I remember going to a performance on a hot late afternoon at the Kitchen in Soho in 1977 – John Cage and David Tudor performed a concert called “Homage to Conch.” Cage had lined up a series of different size conch shells filled with water on a card table – Cage was sitting in front of an open window at the table with the conch shells – with all the sounds of the city going on, sirens, traffic fumes, taxis beeping, dogs barking – while amidst those sounds from the outside, Cage “played” the gurgling conch shells while Tudor played Satie on the violin.

Gosh, endless influences – the biggest...? Does “what” count as “who.”? If so, nature has been my muse – Lake Superior, Smoky Mountains, So. Cal. light and the Maine coast. Otherwise, taken from my artist’s statement... Russian artist Wassily Kandinsky’s “compositions” and his On the Spiritual in Art are classics I refer to regularly… Fritjof Capra’s Tao of Physics; Tantric focused imagery and ideation; the spirit filled Chi (“empty”) space in Chinese landscape painting; Giotto’s (13th c. Italy) wonder-filled ambiguous pictorial space and George’s (Morrison) surrealist and light filled Lake Superior horizon paintings; Robert Erwin’s “perceptual space”; Richard Tuttle’s sensory ‘no-things’, Corbu’s Ronchamp cathedral portals of light - have been there on the forefront in transforming space and form with light - the way we engage the community and the world. The likes of giants Gerhardt Richter, Howard Hodgkin, and Pat Steir are paint movers and shakers that require a point of reference and for me a frequent look see.”

E: In what ways has the fine arts scene changed since you were in school in the 70's?
MD: The biggest change in the current art scene from 40 years ago has been the influence of technology, social media. Artists can be immediately connected to other artists, the community, and the world actually. Collaboration was big even in the 70s, alternative spaces taking off. As grad and undergrad art students at Illinois State Univ. We sought out empty storefronts and secured cheap space to set up studios in downtown Bloomington – and started a co-op gallery along with a few art faculty. Some of the earliest alternative spaces were started up in Chicago in the early 70s and we were encouraged and followed that model. Our goal then was and we did go to New York City, a group of us, lived in Brooklyn and either shared or had small studios in cheap lofts. It’s so great to see so much going on at this very moment in Duluth and Superior, Grand Marais, Bayfield. No doubt part of a continuum of art and artists inspired by this place, on this big lake.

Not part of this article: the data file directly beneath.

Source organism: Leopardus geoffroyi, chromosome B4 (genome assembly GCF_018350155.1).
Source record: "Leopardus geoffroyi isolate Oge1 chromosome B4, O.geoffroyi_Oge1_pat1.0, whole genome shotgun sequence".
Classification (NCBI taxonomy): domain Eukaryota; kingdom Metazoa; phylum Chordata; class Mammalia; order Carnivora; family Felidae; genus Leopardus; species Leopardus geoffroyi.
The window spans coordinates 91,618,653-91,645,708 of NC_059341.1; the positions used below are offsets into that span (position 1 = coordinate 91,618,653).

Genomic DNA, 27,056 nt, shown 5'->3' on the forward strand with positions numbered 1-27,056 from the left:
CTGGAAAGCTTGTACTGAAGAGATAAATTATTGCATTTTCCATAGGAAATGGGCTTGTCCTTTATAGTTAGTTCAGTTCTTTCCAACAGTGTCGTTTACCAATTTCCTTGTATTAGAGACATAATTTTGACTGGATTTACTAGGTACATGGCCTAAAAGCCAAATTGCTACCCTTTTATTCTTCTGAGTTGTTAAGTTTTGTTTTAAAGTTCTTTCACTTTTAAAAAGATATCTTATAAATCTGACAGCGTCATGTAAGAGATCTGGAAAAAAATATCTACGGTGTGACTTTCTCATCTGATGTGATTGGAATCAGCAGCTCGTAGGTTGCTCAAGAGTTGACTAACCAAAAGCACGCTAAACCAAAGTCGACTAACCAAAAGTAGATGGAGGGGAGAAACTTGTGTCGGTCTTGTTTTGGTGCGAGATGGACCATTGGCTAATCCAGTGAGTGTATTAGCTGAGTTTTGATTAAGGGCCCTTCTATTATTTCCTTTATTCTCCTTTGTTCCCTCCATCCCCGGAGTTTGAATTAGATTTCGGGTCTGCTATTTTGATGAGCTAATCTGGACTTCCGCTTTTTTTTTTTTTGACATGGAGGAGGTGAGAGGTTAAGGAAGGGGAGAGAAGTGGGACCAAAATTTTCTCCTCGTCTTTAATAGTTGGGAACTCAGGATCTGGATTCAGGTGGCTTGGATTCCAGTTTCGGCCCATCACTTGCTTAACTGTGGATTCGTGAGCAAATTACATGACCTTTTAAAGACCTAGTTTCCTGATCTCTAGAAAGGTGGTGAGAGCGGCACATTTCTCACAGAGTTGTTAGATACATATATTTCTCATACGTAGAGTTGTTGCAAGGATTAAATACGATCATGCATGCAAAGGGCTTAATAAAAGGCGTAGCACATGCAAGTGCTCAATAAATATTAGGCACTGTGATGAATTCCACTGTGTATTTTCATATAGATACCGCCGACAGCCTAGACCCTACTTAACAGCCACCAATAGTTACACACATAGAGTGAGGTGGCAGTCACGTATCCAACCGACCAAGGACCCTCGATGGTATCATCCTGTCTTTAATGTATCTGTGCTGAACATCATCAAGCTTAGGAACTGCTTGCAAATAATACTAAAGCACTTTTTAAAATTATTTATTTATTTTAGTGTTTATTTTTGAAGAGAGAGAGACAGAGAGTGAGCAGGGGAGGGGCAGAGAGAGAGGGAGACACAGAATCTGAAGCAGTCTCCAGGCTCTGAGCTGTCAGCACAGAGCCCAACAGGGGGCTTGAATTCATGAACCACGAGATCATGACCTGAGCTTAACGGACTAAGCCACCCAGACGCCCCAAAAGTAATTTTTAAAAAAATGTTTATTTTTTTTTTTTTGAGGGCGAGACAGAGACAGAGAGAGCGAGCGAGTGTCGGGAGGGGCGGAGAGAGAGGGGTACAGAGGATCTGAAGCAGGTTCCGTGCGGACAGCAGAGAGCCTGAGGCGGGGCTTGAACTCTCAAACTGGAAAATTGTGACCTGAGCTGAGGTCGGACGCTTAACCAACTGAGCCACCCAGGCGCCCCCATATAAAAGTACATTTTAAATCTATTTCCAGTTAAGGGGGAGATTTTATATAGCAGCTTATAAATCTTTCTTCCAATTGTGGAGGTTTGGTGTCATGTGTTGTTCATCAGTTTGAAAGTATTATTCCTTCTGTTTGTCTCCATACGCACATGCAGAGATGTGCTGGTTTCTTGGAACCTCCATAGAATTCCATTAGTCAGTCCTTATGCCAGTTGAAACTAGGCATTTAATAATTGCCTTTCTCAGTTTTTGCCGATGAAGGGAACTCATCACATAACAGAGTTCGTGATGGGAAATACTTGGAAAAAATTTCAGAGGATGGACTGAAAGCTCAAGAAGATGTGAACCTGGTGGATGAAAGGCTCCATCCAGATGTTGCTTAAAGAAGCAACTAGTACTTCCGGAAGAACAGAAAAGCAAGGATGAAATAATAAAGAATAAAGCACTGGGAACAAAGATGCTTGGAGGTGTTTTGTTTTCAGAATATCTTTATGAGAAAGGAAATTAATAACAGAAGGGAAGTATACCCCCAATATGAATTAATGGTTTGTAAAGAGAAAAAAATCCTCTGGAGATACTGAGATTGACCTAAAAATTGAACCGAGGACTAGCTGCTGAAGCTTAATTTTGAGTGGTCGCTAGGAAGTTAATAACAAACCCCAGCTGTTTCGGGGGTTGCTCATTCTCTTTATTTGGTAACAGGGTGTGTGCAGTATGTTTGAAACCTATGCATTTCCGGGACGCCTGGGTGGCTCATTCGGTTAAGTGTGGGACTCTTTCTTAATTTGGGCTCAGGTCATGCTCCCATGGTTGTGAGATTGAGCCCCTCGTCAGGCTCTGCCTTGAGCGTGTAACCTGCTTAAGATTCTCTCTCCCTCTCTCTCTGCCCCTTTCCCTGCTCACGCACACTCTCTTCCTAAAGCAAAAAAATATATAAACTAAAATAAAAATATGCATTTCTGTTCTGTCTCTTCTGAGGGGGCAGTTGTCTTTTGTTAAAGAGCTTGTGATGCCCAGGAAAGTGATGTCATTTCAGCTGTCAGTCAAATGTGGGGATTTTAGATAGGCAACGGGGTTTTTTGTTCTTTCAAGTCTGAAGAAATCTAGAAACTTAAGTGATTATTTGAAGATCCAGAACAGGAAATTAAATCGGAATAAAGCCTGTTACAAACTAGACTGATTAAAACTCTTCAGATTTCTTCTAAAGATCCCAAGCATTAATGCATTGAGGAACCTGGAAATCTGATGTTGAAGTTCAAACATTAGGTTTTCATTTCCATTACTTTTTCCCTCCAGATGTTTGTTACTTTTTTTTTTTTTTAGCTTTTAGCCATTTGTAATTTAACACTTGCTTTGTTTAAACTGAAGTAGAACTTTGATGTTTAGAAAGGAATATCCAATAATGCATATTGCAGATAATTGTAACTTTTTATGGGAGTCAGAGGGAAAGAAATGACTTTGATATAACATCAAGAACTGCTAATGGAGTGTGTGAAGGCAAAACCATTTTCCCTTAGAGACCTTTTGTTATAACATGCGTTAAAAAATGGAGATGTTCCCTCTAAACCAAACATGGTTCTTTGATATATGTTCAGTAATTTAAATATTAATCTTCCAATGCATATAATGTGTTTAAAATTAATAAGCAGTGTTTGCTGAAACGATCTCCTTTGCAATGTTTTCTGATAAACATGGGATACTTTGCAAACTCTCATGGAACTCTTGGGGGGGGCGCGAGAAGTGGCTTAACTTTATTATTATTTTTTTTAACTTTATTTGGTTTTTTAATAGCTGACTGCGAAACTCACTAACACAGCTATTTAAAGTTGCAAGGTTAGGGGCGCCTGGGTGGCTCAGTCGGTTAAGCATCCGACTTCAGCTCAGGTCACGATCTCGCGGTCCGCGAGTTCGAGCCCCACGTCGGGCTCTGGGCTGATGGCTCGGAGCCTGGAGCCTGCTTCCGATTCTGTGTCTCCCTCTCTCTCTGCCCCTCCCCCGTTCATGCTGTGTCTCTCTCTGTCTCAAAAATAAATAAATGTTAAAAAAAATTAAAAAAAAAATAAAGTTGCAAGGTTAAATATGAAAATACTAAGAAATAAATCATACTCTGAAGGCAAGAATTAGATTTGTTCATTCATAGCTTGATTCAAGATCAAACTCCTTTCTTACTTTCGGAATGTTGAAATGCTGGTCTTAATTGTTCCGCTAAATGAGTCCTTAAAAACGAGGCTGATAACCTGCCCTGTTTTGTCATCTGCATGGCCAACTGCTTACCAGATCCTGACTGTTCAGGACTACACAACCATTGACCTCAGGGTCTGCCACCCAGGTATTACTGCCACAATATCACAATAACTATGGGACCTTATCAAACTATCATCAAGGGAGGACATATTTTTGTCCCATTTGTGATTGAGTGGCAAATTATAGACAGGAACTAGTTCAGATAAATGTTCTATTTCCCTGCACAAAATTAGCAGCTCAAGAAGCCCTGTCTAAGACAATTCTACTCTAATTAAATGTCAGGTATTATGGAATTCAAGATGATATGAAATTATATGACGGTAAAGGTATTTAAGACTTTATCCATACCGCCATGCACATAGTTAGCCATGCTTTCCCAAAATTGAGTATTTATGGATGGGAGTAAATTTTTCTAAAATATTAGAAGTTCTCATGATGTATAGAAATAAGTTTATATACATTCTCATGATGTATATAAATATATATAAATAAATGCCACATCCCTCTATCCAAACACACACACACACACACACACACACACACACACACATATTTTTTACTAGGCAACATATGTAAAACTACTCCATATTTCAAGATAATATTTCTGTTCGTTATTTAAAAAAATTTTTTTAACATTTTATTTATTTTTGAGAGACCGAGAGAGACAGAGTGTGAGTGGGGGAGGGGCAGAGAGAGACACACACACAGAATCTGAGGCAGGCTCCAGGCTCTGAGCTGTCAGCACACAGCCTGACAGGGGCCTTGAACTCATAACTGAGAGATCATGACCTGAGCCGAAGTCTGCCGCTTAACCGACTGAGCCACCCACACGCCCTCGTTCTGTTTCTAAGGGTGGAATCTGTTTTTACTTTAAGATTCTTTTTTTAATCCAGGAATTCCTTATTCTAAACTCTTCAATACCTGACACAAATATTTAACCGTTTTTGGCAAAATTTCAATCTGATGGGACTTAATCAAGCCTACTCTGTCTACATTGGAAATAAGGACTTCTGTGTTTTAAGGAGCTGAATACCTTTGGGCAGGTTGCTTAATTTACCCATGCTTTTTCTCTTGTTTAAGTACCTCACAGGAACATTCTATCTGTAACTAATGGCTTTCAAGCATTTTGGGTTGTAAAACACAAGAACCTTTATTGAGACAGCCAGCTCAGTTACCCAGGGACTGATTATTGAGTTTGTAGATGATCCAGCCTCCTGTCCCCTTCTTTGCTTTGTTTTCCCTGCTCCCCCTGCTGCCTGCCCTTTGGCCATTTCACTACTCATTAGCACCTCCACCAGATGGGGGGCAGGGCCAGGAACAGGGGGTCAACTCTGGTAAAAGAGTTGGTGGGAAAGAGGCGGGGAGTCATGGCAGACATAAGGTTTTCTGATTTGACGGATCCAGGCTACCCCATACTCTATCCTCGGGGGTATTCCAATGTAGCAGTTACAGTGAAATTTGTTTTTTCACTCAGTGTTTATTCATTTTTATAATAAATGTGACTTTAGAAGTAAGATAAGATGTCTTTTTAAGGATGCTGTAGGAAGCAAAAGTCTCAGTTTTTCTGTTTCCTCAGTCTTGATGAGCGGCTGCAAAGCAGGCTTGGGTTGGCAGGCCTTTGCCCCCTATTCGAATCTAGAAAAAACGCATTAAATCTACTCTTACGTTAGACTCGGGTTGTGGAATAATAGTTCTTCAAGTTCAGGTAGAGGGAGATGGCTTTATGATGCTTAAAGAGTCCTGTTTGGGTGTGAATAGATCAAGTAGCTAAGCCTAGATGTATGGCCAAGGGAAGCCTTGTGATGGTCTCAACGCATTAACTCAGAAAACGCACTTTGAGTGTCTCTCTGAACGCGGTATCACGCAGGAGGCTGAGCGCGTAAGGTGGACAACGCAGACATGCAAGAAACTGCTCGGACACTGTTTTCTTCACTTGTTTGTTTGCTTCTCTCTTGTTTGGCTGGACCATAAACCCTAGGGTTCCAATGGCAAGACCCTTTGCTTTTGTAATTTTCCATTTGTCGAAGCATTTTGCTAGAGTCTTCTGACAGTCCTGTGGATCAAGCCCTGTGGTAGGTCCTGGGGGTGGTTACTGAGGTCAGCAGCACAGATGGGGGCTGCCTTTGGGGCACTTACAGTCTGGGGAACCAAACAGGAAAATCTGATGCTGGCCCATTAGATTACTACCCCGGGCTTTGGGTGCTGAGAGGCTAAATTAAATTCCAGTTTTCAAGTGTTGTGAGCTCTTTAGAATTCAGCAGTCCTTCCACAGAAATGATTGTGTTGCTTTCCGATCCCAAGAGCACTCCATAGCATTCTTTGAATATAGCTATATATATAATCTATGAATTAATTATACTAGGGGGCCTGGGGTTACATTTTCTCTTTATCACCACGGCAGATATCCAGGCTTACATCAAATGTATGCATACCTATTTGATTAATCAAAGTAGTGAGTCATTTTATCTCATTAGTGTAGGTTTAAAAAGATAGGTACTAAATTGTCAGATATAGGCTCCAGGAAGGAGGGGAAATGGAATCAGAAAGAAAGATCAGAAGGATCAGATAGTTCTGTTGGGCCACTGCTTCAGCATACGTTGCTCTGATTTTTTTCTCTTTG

E: What was your take on pop art at that time? And how do you see it today?
MD: I loved it! The in-your-face imagery, mirror-ization was really Pop culture was really ramping up in the 50s-60s…growing up in So.Cal – as a kid – having more of everything was a good thing! The marketing boom was peaking - it seemed natural to respond to the Viet Nam era culture in some shape or form. Cool, calm and collected on the outside, rumbling on the inside – something had to give – explode! I thought that pop art was especially slick – and indeed did truly reflect our bulging consumer and mass culture. Again, it made for artists to respond. There was a global response to 9/11 - and now Iraq Vets and Artists Against the War - a big question is, how did Viet Nam and the anti-war movement change or impact the direction of contemporary art then – still wondering about that. Today? Technology and social media continues to have such a huge impact on contemporary cultures throughout the world. It seems natural for artists take advantage of technology as a resource, medium and art form – plus networking possibilities offer immediately response and opens for dialogue - an art form unto itself, and enhances the communication role that art performs. Back in the 80s – the notion of “pluralism” was bantered about – well, today, studios and galleries are filled with a limitless array of expressive response to contemporary culture – and rightly so – and I like it.